Magazine article Black Issues in Higher Education

Sound Advice for the Classroom

Magazine article Black Issues in Higher Education

Sound Advice for the Classroom

Article excerpt

THE LAST WORD: Sound Advice for the Classroom

Today's emphasis on the uses of computer technology and audio-visual materials in the classroom obscures an equally effective, cost-efficient means of communication: sound.

In most classroom settings, the use of sound is paired with visual stimuli. Examples include computers, television, video laser discs, or filmstrips with accompanying soundtracks or narration.

Nevertheless, a back-to-basics approach in the use of sound-only materials provides an important learning tool for both students and instructors, and is a necessary component in well-rounded humanities course offerings -- particularly in courses where multiculturalism is stressed.

The following are suggested ways to use five audio sources in the classroom:

- Music: Courses in social studies, history, or literature/English provide fertile ground for the use of music during class time hours. Instructors may choose to use music representative of a historical period or philosophical point of view in order to emphasize a portion of the lecture.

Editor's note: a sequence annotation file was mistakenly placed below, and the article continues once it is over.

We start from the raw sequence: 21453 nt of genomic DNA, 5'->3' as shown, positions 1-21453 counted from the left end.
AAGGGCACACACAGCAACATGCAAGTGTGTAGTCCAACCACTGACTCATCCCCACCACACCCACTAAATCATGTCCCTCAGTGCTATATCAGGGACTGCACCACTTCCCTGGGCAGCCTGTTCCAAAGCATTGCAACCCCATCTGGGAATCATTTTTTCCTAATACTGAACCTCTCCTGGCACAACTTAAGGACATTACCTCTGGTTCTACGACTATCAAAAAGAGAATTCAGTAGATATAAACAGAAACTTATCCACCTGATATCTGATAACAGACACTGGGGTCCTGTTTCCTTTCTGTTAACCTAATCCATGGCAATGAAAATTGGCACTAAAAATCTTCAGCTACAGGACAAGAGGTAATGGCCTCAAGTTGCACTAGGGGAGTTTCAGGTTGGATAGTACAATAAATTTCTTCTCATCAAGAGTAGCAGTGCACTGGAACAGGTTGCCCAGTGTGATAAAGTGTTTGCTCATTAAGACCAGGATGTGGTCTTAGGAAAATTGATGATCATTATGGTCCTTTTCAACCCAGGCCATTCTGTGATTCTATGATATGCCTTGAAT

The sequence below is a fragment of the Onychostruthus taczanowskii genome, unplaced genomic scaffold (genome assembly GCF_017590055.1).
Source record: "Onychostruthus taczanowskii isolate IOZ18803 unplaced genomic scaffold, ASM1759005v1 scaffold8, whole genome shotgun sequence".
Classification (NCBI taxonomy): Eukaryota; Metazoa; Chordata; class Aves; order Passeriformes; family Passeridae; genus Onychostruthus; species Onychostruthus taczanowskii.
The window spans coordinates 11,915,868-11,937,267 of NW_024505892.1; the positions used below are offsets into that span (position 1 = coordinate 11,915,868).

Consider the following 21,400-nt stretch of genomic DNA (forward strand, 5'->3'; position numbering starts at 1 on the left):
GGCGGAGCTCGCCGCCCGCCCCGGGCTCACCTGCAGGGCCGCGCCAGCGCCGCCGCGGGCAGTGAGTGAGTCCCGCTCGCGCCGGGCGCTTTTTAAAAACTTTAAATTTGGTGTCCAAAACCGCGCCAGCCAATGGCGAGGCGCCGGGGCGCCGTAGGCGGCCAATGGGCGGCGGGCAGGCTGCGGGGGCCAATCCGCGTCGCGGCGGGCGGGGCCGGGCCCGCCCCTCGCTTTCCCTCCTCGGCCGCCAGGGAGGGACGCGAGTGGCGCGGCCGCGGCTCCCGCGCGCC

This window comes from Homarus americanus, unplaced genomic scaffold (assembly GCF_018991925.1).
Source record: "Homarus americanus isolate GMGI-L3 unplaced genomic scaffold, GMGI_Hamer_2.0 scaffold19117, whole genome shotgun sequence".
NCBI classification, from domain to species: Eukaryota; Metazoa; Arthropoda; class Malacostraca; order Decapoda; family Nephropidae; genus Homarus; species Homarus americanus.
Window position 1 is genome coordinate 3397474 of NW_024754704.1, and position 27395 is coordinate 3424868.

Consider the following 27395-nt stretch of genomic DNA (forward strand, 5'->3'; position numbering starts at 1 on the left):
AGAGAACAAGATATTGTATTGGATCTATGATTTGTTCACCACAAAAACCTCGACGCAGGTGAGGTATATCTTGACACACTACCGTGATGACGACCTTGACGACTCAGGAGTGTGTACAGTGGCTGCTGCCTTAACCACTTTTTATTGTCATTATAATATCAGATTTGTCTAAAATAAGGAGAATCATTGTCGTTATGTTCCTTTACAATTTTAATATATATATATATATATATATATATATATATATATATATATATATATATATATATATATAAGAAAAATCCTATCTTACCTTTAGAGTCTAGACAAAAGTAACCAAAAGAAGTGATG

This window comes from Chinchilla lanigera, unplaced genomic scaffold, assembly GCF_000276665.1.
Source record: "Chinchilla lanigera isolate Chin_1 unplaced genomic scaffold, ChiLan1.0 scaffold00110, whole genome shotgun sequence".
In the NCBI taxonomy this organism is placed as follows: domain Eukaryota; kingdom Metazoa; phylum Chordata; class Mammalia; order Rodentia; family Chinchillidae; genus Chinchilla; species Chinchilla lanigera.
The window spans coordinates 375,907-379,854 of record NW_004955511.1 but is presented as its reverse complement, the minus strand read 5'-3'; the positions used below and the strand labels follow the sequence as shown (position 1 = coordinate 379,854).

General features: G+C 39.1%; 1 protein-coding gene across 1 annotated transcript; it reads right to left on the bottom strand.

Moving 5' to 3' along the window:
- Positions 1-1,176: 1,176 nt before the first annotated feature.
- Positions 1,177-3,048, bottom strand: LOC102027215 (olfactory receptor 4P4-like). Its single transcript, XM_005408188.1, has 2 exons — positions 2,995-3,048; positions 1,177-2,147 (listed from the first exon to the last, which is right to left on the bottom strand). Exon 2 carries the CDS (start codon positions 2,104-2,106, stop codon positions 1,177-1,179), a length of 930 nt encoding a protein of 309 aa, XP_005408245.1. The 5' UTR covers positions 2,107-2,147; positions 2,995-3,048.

Music also may be used to usher in the class session so as to create a mood within the classroom conducive to the day's studies. Or it can be used to mark the transition from one topic to the next, or moving from one philosophical point of view to the next.

- Books on Tape: Perhaps the biggest stereotype of books on tape is that they are solely for those with visual problems or people who are simply too lazy to read the assigned text. Nothing could be further from the truth.

Audio-recorded versions of books provide students with an important window on the broad interpretations and revisionist nature of literature. An instructor may ask students about their overall impressions of the tone in which a certain passage is written, then follow up with a portion of an audio cassette in which the author tells the story in his or her own voice.

Instructors of more advanced courses may make use of audio materials to show the politics of revision.

When used in the classroom with specific course objectives in mind, books on tape provide a necessary human dimension to the process of reading and encourage students to read with great care and attention to detail.

- Oral Traditions (Interviews and Oral Histories): Interviews and oral histories provide an added dimension to the study of the use of language in humanities courses. …

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